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2010 Rumplestiltskin

by Gavyn Lugsden

Rumpelstiltskin is not a fairytale that particularly lends itself to panto in my opinion; primarily because it doesn’t really have any heroes.  The Dame, who asserts that her daughter can spin straw into gold in order to marry her off to the widowed King, is a greedy fraud.  Meaner still is the King himself, who demands three sack-loads of the glittery stuff from the girl upon pain of death before agreeing to the match.  Even by today’s standards, that’s one hell of a pre-nup!  Meanwhile, the title character, rather than being the plucky underdog we find in more popular pantomimes (think Cinderella, Dick Whittington, Snow White, Aladdin, Sleeping Beauty and so on) is in fact the principal villain.  All of which can leave an audience not knowing whom to boo first.


The eponymous anti-hero is, if anything, the most inexplicable piece in the jigsaw.  Blessed with magical powers that should amount to almost limitless wealth and power, this malevolent little goblin chooses to tramp about the countryside meddling in the affairs of a handful of impoverished peasants.  In Marie’s case saving her neck for no other reason than to force her to relinquish to him her most treasured possessions, which he doesn’t really want anyway.  Why not just keep the gold he has spun?  Or depose the King?  Or retire somewhere warm?


Fortunately a good script - kindly supplied by local writer Gavyn Lugsden - and a large cast of lewdly-named new characters helped fashion this into an amusing and reasonably coherent tale.  Act 1 mainly concerns the village womenfolk vying for the hand of the King in the form of a talent competition.  Thus we enjoy some witty digs at X-Factor style shows whilst bulking out the basic plot.  The result of the competition remains in the balance until Dame Frilly Knickers trumps all comers with her straw-into-gold claims.  It’s quite a gift, to be sure, although presumably in the adult-only version Connie Cockplucker and Gladys Ringpicker put up some pretty stern opposition!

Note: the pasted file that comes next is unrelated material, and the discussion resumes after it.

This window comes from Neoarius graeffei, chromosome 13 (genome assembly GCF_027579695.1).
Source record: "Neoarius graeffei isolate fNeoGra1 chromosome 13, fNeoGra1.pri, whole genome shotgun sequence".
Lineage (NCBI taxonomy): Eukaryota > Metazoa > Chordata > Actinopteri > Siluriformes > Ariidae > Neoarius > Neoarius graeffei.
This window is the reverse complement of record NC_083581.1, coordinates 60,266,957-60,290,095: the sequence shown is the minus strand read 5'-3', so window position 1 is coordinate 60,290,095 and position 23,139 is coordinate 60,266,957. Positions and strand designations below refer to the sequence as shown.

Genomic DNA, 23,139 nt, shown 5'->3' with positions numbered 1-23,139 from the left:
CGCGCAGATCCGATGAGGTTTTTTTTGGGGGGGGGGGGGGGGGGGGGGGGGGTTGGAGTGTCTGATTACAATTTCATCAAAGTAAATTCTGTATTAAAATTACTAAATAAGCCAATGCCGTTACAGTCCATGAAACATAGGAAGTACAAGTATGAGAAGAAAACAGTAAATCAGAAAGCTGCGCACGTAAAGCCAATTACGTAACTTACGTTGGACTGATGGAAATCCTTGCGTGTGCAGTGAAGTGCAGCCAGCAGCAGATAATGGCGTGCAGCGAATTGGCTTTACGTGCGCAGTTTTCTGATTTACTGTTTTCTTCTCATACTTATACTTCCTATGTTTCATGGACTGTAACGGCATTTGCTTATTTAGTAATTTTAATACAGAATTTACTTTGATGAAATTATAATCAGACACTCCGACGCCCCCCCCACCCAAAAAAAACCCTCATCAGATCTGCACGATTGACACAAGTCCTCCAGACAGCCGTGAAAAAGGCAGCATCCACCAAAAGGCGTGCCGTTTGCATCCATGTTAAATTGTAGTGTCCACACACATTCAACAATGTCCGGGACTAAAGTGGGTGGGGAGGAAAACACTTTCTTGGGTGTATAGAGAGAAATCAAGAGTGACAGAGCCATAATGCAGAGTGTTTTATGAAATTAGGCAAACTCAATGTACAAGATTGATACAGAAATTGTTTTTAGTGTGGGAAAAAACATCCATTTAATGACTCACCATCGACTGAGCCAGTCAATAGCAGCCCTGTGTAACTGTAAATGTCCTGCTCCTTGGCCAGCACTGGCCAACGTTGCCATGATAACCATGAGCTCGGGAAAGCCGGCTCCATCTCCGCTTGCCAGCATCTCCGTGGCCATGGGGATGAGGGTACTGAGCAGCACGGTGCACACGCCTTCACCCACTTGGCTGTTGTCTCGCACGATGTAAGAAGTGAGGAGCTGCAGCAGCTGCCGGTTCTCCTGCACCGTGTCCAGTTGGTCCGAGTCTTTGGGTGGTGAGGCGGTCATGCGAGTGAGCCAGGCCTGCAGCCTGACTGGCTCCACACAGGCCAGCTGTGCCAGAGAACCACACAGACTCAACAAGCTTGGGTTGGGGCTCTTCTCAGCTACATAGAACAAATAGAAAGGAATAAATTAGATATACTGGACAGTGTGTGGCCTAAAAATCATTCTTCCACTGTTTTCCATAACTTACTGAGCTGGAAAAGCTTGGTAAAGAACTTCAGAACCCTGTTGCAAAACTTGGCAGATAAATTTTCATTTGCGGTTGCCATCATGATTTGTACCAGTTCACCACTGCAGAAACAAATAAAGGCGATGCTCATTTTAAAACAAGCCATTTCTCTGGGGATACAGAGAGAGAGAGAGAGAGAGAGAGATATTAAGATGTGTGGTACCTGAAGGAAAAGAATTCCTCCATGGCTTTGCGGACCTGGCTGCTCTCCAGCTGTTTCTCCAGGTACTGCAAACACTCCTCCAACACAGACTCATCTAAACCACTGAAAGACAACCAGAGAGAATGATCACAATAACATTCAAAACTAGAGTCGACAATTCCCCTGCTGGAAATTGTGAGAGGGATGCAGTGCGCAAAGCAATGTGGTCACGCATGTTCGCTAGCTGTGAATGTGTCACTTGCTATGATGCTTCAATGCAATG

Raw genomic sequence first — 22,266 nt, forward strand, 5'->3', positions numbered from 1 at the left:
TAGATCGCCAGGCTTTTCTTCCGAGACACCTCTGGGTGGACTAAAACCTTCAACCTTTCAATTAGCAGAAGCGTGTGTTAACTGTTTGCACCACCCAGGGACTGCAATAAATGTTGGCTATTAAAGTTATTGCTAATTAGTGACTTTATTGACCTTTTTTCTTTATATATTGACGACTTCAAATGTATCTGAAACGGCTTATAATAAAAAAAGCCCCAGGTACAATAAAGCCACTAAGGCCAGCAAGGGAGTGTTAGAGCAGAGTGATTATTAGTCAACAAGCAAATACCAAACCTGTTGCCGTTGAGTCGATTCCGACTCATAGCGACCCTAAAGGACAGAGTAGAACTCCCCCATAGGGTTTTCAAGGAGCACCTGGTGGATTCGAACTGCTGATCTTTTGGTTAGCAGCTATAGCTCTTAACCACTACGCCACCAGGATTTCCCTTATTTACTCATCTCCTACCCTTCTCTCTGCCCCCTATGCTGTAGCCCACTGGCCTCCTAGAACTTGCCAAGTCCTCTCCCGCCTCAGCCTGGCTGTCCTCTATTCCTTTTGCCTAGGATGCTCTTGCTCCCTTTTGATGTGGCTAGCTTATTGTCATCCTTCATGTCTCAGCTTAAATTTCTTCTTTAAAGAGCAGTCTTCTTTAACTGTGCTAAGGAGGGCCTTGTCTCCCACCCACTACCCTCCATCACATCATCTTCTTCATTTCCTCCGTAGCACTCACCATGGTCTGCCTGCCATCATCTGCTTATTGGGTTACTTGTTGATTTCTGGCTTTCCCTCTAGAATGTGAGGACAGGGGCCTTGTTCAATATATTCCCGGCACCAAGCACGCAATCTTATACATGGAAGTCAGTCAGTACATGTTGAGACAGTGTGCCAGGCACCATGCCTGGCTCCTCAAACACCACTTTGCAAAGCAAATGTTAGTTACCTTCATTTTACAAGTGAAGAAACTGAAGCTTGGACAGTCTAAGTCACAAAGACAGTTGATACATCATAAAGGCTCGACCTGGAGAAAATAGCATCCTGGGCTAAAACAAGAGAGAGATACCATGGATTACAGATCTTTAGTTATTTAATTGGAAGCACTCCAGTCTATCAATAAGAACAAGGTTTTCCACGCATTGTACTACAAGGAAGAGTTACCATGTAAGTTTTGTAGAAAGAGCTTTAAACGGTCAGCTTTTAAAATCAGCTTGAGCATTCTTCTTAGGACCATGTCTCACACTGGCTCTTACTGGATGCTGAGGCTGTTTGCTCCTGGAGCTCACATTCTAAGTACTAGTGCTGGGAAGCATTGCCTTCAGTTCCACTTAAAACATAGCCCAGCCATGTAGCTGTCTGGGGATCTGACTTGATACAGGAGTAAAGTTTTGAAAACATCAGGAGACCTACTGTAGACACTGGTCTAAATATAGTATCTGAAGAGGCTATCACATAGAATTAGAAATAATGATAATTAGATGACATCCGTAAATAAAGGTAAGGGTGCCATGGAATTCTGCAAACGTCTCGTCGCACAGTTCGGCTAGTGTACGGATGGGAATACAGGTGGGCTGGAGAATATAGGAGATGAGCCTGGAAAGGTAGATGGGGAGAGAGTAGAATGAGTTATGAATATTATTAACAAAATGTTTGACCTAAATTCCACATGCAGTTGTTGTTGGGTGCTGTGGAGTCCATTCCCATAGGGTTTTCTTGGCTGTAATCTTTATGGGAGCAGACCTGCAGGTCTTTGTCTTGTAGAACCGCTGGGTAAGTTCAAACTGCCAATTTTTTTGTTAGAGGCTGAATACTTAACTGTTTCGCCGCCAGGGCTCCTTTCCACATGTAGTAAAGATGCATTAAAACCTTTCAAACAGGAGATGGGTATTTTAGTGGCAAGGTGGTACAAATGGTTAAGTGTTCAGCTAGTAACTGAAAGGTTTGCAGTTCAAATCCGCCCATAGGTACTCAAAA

Act 2 then reverts to the original tale.  Marie, whom we find locked in the dungeon, is seemingly doomed until Rumpelstiltskin materialises to take over at the spinning wheel and save her.  In return for her future firstborn child, that is.  Cue royal marriage, a royal birth, and eventual reappearance of Rumpelstiltskin to claim his prize.  A plea for mercy is duly lodged and, stupidly, the little fella agrees to forgo his prize if they can guess his name, which of course they can because the audience shouts it out for them.  Rumpelstiltskin then stomps away with the boos ringing in his pointy little ears.  Albeit those boos being tempered by the acknowledgment that he did actually save Marie’s life and was really rather hard done by when you think about it.


In addition to the tight script, director Jo McBrearty’s ability to coordinate a cast of what seemed like hundreds (boosted by some extra helpers from Donna’s Dance School) helped to make this show a success, despite the problems with the source material.  With so many characters entering and exiting from all angles, not to mention dancing, prancing and breaking into song at the drop of a hat, it was hard not to be swept along with it all.


Audience participation is also key and I think this was the noisiest pantomime I have ever seen at Totternhoe.  Congratulations to the senior members of the cast on that front, but in particular to Lindzi Hayward as the Dame, Simon Perkins as Rumpelstiltskin, and Karen Williams as Gladys.  Elsewhere Jennifer Robinson gave another good performance as evil sidekick Brenda Bogwort and young Jade Cook made a promising debut as a principal girl, Marie.  We were also treated to another glamorous cameo by Karen Wilson singing Goldfinger, but can’t we persuade her into taking on some bigger roles?  Especially in panto where her vocal abilities could be put to good use.


One final thought: has the time come for the Totternhoe Players to bite the bullet and start using some sort of amplification for their pantos?  Yes, my hearing probably is getting worse but I’m afraid several other deaf old buggers who were sat near the back agreed that rather a lot of the dialogue was just too quiet to pick up.  Shame, because the dialogue that I *was* able to hear was pretty good. 


Jonathan Goodson

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